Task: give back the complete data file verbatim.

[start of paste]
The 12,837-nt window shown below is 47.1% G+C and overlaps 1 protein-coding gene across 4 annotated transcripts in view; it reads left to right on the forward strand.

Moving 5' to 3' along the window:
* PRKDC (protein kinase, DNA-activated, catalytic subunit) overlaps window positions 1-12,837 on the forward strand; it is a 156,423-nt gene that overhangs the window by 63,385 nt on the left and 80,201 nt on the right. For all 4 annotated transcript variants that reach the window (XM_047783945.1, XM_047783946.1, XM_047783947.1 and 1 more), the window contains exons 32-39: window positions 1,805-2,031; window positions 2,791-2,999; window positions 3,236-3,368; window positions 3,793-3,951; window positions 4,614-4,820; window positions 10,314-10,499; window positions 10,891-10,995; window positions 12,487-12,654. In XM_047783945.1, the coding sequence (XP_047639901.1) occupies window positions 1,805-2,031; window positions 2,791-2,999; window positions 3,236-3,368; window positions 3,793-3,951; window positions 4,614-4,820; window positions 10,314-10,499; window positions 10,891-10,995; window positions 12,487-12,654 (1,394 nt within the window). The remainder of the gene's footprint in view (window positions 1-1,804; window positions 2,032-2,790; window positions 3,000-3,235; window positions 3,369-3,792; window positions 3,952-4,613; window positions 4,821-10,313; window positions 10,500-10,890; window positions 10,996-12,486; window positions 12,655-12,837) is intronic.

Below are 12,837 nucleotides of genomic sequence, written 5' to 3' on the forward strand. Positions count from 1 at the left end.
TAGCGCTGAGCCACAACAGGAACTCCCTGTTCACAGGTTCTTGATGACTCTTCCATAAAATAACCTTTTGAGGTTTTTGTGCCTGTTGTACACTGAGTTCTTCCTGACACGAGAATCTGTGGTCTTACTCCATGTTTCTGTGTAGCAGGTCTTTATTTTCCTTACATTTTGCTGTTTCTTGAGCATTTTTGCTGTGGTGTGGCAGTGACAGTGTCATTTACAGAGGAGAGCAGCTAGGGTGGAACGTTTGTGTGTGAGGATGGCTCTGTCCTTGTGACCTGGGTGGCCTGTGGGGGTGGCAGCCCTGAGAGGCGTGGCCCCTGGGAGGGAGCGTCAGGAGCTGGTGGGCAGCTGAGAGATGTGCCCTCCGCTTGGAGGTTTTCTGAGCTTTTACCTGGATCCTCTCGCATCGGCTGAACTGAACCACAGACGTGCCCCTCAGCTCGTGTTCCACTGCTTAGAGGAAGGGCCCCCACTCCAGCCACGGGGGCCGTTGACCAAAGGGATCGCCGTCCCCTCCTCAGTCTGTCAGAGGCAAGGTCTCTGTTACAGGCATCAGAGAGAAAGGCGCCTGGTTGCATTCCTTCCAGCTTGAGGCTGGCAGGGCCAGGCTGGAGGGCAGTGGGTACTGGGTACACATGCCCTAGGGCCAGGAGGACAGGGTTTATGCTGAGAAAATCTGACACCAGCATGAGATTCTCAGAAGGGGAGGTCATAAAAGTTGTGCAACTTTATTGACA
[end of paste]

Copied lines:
The 12,837-nt window shown below is 47.1% G+C and overlaps 1 protein-coding gene across 4 annotated transcripts in view; it reads left to right on the forward strand.

Moving 5' to 3' along the window:
* PRKDC (protein kinase, DNA-activated, catalytic subunit) overlaps window positions 1-12,837 on the forward strand; it is a 156,423-nt gene that overhangs the window by 63,385 nt on the left and 80,201 nt on the right. For all 4 annotated transcript variants that reach the window (XM_047783945.1, XM_047783946.1, XM_047783947.1 and 1 more), the window contains exons 32-39: window positions 1,805-2,031; window positions 2,791-2,999; window positions 3,236-3,368; window positions 3,793-3,951; window positions 4,614-4,820; window positions 10,314-10,499; window positions 10,891-10,995; window positions 12,487-12,654. In XM_047783945.1, the coding sequence (XP_047639901.1) occupies window positions 1,805-2,031; window positions 2,791-2,999; window positions 3,236-3,368; window positions 3,793-3,951; window positions 4,614-4,820; window positions 10,314-10,499; window positions 10,891-10,995; window positions 12,487-12,654 (1,394 nt within the window). The remainder of the gene's footprint in view (window positions 1-1,804; window positions 2,032-2,790; window positions 3,000-3,235; window positions 3,369-3,792; window positions 3,952-4,613; window positions 4,821-10,313; window positions 10,500-10,890; window positions 10,996-12,486; window positions 12,655-12,837) is intronic.

Below are 12,837 nucleotides of genomic sequence, written 5' to 3' on the forward strand. Positions count from 1 at the left end.
TAGCGCTGAGCCACAACAGGAACTCCCTGTTCACAGGTTCTTGATGACTCTTCCATAAAATAACCTTTTGAGGTTTTTGTGCCTGTTGTACACTGAGTTCTTCCTGACACGAGAATCTGTGGTCTTACTCCATGTTTCTGTGTAGCAGGTCTTTATTTTCCTTACATTTTGCTGTTTCTTGAGCATTTTTGCTGTGGTGTGGCAGTGACAGTGTCATTTACAGAGGAGAGCAGCTAGGGTGGAACGTTTGTGTGTGAGGATGGCTCTGTCCTTGTGACCTGGGTGGCCTGTGGGGGTGGCAGCCCTGAGAGGCGTGGCCCCTGGGAGGGAGCGTCAGGAGCTGGTGGGCAGCTGAGAGATGTGCCCTCCGCTTGGAGGTTTTCTGAGCTTTTACCTGGATCCTCTCGCATCGGCTGAACTGAACCACAGACGTGCCCCTCAGCTCGTGTTCCACTGCTTAGAGGAAGGGCCCCCACTCCAGCCACGGGGGCCGTTGACCAAAGGGATCGCCGTCCCCTCCTCAGTCTGTCAGAGGCAAGGTCTCTGTTACAGGCATCAGAGAGAAAGGCGCCTGGTTGCATTCCTTCCAGCTTGAGGCTGGCAGGGCCAGGCTGGAGGGCAGTGGGTACTGGGTACACATGCCCTAGGGCCAGGAGGACAGGGTTTATGCTGAGAAAATCTGACACCAGCATGAGATTCTCAGAAGGGGAGGTCATAAAAGTTGTGCAACTTTATTGACA